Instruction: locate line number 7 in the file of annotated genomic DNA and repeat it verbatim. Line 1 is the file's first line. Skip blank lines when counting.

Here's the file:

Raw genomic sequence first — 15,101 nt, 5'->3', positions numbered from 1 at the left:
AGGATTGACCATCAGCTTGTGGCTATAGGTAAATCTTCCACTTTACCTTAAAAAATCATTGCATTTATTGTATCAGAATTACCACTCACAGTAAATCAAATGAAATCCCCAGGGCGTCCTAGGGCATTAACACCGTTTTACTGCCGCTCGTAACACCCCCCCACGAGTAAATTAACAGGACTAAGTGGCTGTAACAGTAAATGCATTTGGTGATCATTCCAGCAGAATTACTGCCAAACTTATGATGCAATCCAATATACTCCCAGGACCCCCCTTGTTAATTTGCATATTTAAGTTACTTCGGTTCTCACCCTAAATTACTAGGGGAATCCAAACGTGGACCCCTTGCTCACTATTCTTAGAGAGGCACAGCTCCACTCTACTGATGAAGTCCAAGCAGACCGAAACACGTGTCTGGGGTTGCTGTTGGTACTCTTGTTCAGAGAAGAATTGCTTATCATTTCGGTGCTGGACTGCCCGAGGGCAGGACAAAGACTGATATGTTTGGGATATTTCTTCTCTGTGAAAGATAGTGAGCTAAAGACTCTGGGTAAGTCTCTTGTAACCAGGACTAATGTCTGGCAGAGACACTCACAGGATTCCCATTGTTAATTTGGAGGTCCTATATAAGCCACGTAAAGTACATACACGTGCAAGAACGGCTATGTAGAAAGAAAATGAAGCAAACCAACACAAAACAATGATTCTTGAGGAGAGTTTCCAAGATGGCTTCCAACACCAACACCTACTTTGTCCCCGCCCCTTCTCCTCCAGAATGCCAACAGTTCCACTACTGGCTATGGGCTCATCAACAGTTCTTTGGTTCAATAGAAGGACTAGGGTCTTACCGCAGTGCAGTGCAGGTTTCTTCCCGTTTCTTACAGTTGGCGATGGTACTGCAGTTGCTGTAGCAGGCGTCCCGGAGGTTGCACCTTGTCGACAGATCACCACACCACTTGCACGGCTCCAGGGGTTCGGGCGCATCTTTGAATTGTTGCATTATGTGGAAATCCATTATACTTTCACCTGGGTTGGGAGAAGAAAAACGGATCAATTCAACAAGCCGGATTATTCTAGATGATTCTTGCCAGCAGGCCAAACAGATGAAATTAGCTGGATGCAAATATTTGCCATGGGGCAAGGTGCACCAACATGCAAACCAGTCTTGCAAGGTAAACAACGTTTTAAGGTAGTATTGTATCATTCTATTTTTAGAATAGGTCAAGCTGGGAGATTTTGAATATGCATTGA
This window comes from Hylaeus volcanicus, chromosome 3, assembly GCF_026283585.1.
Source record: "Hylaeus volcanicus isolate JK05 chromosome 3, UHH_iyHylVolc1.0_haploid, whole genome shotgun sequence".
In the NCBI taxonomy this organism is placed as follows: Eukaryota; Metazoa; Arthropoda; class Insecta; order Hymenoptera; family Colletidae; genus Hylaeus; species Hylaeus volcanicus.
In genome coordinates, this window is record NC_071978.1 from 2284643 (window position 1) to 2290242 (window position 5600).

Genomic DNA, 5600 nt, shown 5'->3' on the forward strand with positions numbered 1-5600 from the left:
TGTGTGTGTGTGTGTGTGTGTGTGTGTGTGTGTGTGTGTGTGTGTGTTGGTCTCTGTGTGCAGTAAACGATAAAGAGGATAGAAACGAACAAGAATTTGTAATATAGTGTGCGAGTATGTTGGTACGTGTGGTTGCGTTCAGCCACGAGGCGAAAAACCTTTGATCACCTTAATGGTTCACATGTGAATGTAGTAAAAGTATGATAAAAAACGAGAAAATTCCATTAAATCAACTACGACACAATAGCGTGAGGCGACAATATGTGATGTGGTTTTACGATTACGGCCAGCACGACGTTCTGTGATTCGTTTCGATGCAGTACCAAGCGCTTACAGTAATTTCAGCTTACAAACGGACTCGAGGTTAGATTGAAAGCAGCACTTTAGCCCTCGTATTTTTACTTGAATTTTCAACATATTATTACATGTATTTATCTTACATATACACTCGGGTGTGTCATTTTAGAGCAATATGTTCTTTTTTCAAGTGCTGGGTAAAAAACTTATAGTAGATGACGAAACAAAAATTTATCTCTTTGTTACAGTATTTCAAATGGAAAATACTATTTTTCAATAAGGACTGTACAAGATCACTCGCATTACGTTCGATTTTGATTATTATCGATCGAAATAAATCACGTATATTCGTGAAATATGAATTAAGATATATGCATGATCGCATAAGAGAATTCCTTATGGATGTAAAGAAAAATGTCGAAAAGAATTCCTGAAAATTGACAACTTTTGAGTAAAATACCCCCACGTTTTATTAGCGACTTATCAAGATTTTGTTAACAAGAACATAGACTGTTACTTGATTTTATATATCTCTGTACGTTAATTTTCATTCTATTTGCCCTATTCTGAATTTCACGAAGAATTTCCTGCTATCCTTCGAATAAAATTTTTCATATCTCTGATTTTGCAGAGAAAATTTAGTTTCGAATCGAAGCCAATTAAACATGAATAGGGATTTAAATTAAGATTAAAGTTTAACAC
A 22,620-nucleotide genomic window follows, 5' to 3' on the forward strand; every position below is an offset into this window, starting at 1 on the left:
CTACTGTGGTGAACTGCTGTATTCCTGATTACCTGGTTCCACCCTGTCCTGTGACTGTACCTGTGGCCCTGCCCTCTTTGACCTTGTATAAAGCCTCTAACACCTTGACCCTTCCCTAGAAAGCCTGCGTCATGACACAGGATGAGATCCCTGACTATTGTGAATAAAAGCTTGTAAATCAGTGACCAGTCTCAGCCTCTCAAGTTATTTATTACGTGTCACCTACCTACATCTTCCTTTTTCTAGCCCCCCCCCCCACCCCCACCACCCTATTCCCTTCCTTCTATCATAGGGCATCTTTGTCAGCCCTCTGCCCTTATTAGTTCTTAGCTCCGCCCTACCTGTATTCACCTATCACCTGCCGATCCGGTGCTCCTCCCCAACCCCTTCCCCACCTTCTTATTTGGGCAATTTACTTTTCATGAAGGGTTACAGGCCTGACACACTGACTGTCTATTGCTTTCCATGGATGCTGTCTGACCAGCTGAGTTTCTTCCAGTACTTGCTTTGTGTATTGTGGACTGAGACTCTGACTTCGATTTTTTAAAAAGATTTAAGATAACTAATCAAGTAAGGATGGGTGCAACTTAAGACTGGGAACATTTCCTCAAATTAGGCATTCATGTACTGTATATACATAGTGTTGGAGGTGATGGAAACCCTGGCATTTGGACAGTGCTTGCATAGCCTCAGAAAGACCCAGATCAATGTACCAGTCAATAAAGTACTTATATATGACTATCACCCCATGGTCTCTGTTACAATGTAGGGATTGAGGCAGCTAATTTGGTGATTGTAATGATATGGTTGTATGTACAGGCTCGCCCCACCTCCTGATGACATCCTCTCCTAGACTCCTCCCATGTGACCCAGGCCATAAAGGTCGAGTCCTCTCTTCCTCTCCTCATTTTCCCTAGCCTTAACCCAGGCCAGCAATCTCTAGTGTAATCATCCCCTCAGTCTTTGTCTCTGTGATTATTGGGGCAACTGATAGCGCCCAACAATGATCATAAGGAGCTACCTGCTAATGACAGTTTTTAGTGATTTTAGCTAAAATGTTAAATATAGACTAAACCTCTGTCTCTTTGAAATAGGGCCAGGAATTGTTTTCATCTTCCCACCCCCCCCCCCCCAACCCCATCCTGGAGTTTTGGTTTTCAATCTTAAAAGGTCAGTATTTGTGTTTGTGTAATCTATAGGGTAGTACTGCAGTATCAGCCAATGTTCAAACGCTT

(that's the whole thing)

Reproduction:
Genomic DNA, 5600 nt, shown 5'->3' on the forward strand with positions numbered 1-5600 from the left: